Obama's Nobel Is Premature, Historians and Political Scientists Say
President Obama said Friday he was "most surprised and deeply humbled" to win the 2009 Nobel Peace Prize, adding that he accepts the honor as "a call to action to confront the common challenges of the 21st century."
In a brief statement in the White House Rose Garden on Friday, the president said he does not "view it as a recognition of my own accomplishments," but rather as a recognition of goals he has set for the United States and the world.
Only two other sitting presidents, Theodore Roosevelt in 1906 and Woodrow Wilson in 1919, have been awarded the prestigious Peace Prize. Roosevelt was honored largely for brokering an agreement between Russia and China, and Wilson took the award for his role in ending World War I and creating the League of Nations.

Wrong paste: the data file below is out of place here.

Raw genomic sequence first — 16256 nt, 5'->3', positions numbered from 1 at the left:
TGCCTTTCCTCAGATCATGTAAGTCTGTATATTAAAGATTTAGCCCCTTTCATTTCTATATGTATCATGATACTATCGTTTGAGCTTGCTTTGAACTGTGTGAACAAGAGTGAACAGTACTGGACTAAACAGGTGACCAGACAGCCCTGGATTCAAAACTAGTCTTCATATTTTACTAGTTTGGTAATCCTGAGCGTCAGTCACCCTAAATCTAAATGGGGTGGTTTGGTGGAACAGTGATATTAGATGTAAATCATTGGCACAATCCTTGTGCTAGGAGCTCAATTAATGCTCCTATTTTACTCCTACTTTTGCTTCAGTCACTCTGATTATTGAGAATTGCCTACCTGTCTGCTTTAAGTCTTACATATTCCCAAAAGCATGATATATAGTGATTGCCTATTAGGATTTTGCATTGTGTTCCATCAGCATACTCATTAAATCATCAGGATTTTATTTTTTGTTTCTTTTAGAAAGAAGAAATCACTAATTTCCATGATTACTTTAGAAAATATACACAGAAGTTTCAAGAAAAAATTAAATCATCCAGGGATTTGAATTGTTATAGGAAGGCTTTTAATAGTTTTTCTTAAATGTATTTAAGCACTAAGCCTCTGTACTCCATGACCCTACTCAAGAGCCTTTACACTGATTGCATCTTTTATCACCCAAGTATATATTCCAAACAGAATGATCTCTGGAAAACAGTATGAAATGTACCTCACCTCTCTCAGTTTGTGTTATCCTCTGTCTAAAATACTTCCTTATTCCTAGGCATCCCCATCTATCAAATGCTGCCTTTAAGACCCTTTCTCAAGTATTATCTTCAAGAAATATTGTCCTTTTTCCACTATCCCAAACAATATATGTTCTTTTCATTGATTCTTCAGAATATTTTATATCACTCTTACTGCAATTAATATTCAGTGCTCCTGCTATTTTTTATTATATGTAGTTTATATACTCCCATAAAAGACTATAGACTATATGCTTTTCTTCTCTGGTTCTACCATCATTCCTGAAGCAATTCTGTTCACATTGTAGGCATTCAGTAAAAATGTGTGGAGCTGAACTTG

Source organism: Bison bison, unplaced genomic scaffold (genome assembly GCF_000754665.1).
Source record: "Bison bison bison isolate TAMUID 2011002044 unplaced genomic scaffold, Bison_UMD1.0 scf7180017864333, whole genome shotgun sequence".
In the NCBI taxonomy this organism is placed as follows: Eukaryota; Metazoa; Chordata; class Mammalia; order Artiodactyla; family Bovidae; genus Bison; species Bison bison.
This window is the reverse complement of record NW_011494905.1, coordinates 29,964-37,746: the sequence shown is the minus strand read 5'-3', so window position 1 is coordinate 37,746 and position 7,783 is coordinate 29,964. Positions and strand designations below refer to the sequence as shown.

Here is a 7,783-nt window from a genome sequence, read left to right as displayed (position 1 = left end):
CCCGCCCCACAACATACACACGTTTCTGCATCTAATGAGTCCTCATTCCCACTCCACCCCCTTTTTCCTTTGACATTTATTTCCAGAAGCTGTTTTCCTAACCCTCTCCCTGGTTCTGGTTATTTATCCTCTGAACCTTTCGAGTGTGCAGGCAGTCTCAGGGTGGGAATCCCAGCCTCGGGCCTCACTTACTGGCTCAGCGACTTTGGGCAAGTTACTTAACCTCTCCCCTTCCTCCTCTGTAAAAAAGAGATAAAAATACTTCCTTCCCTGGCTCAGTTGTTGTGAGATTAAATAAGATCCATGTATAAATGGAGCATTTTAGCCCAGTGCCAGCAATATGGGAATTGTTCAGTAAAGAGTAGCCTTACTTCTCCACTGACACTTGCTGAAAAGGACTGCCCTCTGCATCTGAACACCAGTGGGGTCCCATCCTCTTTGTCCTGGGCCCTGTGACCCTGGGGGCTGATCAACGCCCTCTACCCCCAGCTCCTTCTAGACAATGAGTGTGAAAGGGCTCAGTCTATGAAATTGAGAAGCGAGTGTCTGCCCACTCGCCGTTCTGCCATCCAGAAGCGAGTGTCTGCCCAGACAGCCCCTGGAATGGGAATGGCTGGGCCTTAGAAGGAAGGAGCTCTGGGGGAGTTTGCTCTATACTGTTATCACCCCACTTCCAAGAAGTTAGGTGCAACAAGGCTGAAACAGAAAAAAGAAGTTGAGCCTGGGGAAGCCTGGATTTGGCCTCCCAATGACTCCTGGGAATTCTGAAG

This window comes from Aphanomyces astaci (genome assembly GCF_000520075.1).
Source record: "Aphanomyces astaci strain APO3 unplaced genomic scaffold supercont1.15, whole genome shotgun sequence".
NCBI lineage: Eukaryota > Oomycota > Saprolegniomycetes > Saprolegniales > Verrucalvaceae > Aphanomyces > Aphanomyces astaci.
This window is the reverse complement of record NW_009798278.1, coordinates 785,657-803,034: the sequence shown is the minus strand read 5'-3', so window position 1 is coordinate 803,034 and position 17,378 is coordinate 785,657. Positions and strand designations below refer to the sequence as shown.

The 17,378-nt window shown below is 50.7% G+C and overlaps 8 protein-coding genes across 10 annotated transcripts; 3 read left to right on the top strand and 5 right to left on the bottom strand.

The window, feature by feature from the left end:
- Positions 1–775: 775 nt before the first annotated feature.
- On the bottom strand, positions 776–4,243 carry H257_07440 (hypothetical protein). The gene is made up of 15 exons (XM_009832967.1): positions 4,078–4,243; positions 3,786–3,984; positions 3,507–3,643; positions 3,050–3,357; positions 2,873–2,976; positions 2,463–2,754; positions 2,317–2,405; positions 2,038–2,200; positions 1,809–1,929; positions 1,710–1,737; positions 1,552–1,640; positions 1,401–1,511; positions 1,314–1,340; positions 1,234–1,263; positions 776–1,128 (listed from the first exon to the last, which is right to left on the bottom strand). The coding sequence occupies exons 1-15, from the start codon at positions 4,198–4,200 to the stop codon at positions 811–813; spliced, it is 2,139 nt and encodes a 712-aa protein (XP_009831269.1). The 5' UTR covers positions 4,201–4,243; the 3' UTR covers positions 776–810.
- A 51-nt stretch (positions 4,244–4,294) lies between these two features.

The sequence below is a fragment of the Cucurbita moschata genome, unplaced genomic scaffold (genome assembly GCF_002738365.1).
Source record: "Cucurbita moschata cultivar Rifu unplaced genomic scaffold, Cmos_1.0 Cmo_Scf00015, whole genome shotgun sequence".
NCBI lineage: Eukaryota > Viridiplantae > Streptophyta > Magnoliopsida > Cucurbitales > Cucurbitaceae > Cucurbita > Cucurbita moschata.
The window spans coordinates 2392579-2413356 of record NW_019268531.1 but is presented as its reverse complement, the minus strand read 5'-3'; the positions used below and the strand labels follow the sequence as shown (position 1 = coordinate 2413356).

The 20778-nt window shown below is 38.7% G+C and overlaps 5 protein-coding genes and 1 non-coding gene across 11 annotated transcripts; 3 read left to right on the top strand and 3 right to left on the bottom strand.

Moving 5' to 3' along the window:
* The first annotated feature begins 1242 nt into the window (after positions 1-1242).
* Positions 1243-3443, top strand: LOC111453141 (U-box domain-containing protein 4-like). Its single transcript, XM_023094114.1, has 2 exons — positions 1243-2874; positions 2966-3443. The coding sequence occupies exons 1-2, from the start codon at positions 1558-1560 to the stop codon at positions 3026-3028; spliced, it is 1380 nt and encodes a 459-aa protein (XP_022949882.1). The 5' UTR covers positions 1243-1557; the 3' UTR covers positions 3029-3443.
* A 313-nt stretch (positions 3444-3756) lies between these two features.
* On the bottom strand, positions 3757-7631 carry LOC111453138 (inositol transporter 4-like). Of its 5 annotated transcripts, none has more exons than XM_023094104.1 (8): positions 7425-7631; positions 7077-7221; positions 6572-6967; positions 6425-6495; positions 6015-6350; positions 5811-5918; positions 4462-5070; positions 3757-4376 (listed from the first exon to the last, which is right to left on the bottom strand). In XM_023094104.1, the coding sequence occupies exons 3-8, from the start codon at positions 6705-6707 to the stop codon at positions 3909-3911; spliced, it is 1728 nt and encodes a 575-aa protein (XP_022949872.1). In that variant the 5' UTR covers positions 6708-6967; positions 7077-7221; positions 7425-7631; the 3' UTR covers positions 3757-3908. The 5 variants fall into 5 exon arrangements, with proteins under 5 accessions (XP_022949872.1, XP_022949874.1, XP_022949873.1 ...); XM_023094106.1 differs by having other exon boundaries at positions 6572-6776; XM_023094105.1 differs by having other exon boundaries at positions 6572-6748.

It's far too early to compare Obama to either of his predecessors, said Allan Lichtman, professor of history at American University.
comments powered by Disqus
- Raleigh Trevelyan, Chronicler of a Notable Family, Dies at 91
- Former spokesman of B.C. anti-immigration group wants UBC history prof fired
- Harvard's Steven Shapin Wins History of Science Award
- Middle East Studies Association Fights a Rising Tide of Critics
- Juan Cole says the postwar Middle East governments were modeled on the Soviet Union, though not communist (interview)